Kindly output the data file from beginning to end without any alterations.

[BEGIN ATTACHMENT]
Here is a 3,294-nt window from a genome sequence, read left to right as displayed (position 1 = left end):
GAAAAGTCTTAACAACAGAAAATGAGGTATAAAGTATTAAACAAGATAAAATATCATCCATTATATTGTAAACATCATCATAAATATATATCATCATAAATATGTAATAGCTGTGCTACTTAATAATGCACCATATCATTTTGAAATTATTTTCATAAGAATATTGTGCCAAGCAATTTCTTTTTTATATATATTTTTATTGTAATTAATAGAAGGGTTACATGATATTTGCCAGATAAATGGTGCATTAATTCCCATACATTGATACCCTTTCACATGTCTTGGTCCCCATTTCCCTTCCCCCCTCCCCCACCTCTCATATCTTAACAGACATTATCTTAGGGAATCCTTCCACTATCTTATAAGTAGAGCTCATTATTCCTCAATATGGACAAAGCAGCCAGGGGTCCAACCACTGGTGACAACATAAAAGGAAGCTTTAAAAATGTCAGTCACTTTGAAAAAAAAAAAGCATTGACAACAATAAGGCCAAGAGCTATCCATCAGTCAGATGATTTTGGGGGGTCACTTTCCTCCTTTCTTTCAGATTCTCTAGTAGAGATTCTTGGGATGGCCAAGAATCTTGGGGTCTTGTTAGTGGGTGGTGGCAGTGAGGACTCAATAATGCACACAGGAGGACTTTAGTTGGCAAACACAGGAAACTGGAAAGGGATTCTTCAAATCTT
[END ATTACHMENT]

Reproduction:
Here is a 3,294-nt window from a genome sequence, read left to right as displayed (position 1 = left end):
GAAAAGTCTTAACAACAGAAAATGAGGTATAAAGTATTAAACAAGATAAAATATCATCCATTATATTGTAAACATCATCATAAATATATATCATCATAAATATGTAATAGCTGTGCTACTTAATAATGCACCATATCATTTTGAAATTATTTTCATAAGAATATTGTGCCAAGCAATTTCTTTTTTATATATATTTTTATTGTAATTAATAGAAGGGTTACATGATATTTGCCAGATAAATGGTGCATTAATTCCCATACATTGATACCCTTTCACATGTCTTGGTCCCCATTTCCCTTCCCCCCTCCCCCACCTCTCATATCTTAACAGACATTATCTTAGGGAATCCTTCCACTATCTTATAAGTAGAGCTCATTATTCCTCAATATGGACAAAGCAGCCAGGGGTCCAACCACTGGTGACAACATAAAAGGAAGCTTTAAAAATGTCAGTCACTTTGAAAAAAAAAAAGCATTGACAACAATAAGGCCAAGAGCTATCCATCAGTCAGATGATTTTGGGGGGTCACTTTCCTCCTTTCTTTCAGATTCTCTAGTAGAGATTCTTGGGATGGCCAAGAATCTTGGGGTCTTGTTAGTGGGTGGTGGCAGTGAGGACTCAATAATGCACACAGGAGGACTTTAGTTGGCAAACACAGGAAACTGGAAAGGGATTCTTCAAATCTT